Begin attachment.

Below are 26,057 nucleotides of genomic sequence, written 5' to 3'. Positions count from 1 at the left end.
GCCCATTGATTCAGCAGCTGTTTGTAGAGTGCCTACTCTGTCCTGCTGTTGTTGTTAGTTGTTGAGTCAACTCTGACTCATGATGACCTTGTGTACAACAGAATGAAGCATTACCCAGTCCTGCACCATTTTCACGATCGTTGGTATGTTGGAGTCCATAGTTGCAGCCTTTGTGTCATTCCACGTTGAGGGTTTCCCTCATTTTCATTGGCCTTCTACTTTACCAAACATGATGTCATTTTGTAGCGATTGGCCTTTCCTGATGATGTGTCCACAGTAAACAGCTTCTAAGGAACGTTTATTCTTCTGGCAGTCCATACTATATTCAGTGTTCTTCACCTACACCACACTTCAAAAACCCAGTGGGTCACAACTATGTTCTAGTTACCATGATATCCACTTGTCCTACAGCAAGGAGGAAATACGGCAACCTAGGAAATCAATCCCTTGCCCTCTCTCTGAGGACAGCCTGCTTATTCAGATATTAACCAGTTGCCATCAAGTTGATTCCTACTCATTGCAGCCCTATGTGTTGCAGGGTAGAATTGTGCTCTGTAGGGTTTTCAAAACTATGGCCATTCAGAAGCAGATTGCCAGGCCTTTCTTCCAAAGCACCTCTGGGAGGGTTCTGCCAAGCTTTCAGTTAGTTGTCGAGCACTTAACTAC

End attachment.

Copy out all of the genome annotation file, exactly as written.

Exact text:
Below are 26,057 nucleotides of genomic sequence, written 5' to 3'. Positions count from 1 at the left end.
GCCCATTGATTCAGCAGCTGTTTGTAGAGTGCCTACTCTGTCCTGCTGTTGTTGTTAGTTGTTGAGTCAACTCTGACTCATGATGACCTTGTGTACAACAGAATGAAGCATTACCCAGTCCTGCACCATTTTCACGATCGTTGGTATGTTGGAGTCCATAGTTGCAGCCTTTGTGTCATTCCACGTTGAGGGTTTCCCTCATTTTCATTGGCCTTCTACTTTACCAAACATGATGTCATTTTGTAGCGATTGGCCTTTCCTGATGATGTGTCCACAGTAAACAGCTTCTAAGGAACGTTTATTCTTCTGGCAGTCCATACTATATTCAGTGTTCTTCACCTACACCACACTTCAAAAACCCAGTGGGTCACAACTATGTTCTAGTTACCATGATATCCACTTGTCCTACAGCAAGGAGGAAATACGGCAACCTAGGAAATCAATCCCTTGCCCTCTCTCTGAGGACAGCCTGCTTATTCAGATATTAACCAGTTGCCATCAAGTTGATTCCTACTCATTGCAGCCCTATGTGTTGCAGGGTAGAATTGTGCTCTGTAGGGTTTTCAAAACTATGGCCATTCAGAAGCAGATTGCCAGGCCTTTCTTCCAAAGCACCTCTGGGAGGGTTCTGCCAAGCTTTCAGTTAGTTGTCGAGCACTTAACTAC